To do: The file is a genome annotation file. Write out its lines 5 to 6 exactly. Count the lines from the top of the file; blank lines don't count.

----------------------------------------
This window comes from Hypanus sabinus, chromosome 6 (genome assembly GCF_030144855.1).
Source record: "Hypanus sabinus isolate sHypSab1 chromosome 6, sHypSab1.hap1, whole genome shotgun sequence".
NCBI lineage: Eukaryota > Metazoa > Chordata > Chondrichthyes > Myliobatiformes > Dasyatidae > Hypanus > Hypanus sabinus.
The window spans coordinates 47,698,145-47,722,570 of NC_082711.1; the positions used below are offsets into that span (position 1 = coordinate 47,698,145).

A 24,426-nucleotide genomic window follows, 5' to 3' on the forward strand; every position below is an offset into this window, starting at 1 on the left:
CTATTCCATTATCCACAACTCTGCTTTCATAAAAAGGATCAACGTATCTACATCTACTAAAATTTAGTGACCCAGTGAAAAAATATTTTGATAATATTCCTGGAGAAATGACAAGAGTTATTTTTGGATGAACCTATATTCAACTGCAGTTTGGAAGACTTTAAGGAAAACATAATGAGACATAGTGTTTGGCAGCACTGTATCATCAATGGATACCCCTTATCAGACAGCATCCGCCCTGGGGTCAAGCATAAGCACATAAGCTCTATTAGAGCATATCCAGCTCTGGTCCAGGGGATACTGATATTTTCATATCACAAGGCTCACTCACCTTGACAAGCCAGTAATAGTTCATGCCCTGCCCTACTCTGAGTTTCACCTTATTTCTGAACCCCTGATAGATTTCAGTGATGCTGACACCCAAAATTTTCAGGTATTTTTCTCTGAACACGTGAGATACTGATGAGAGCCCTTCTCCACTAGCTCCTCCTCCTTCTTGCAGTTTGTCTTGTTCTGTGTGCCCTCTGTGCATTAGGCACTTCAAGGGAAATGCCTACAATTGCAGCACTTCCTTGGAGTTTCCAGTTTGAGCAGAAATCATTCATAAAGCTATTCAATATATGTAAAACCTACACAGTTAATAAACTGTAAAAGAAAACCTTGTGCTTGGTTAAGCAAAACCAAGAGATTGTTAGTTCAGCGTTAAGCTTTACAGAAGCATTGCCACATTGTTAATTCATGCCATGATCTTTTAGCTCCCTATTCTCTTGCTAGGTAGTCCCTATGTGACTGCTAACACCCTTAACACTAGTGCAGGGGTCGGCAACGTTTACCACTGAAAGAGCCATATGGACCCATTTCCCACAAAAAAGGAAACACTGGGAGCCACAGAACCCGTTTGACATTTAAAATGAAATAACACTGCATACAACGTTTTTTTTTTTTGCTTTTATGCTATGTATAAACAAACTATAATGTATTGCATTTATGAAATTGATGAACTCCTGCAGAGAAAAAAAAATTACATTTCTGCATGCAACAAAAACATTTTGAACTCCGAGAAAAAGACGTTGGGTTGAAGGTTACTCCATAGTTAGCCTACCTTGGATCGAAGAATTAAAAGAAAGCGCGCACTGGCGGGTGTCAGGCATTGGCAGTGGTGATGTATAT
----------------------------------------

A 24,426-nucleotide genomic window follows, 5' to 3' on the forward strand; every position below is an offset into this window, starting at 1 on the left:
CTATTCCATTATCCACAACTCTGCTTTCATAAAAAGGATCAACGTATCTACATCTACTAAAATTTAGTGACCCAGTGAAAAAATATTTTGATAATATTCCTGGAGAAATGACAAGAGTTATTTTTGGATGAACCTATATTCAACTGCAGTTTGGAAGACTTTAAGGAAAACATAATGAGACATAGTGTTTGGCAGCACTGTATCATCAATGGATACCCCTTATCAGACAGCATCCGCCCTGGGGTCAAGCATAAGCACATAAGCTCTATTAGAGCATATCCAGCTCTGGTCCAGGGGATACTGATATTTTCATATCACAAGGCTCACTCACCTTGACAAGCCAGTAATAGTTCATGCCCTGCCCTACTCTGAGTTTCACCTTATTTCTGAACCCCTGATAGATTTCAGTGATGCTGACACCCAAAATTTTCAGGTATTTTTCTCTGAACACGTGAGATACTGATGAGAGCCCTTCTCCACTAGCTCCTCCTCCTTCTTGCAGTTTGTCTTGTTCTGTGTGCCCTCTGTGCATTAGGCACTTCAAGGGAAATGCCTACAATTGCAGCACTTCCTTGGAGTTTCCAGTTTGAGCAGAAATCATTCATAAAGCTATTCAATATATGTAAAACCTACACAGTTAATAAACTGTAAAAGAAAACCTTGTGCTTGGTTAAGCAAAACCAAGAGATTGTTAGTTCAGCGTTAAGCTTTACAGAAGCATTGCCACATTGTTAATTCATGCCATGATCTTTTAGCTCCCTATTCTCTTGCTAGGTAGTCCCTATGTGACTGCTAACACCCTTAACACTAGTGCAGGGGTCGGCAACGTTTACCACTGAAAGAGCCATATGGACCCATTTCCCACAAAAAAGGAAACACTGGGAGCCACAGAACCCGTTTGACATTTAAAATGAAATAACACTGCATACAACGTTTTTTTTTTTTGCTTTTATGCTATGTATAAACAAACTATAATGTATTGCATTTATGAAATTGATGAACTCCTGCAGAGAAAAAAAAATTACATTTCTGCATGCAACAAAAACATTTTGAACTCCGAGAAAAAGACGTTGGGTTGAAGGTTACTCCATAGTTAGCCTACCTTGGATCGAAGAATTAAAAGAAAGCGCGCACTGGCGGGTGTCAGGCATTGGCAGTGGTGATGTATAT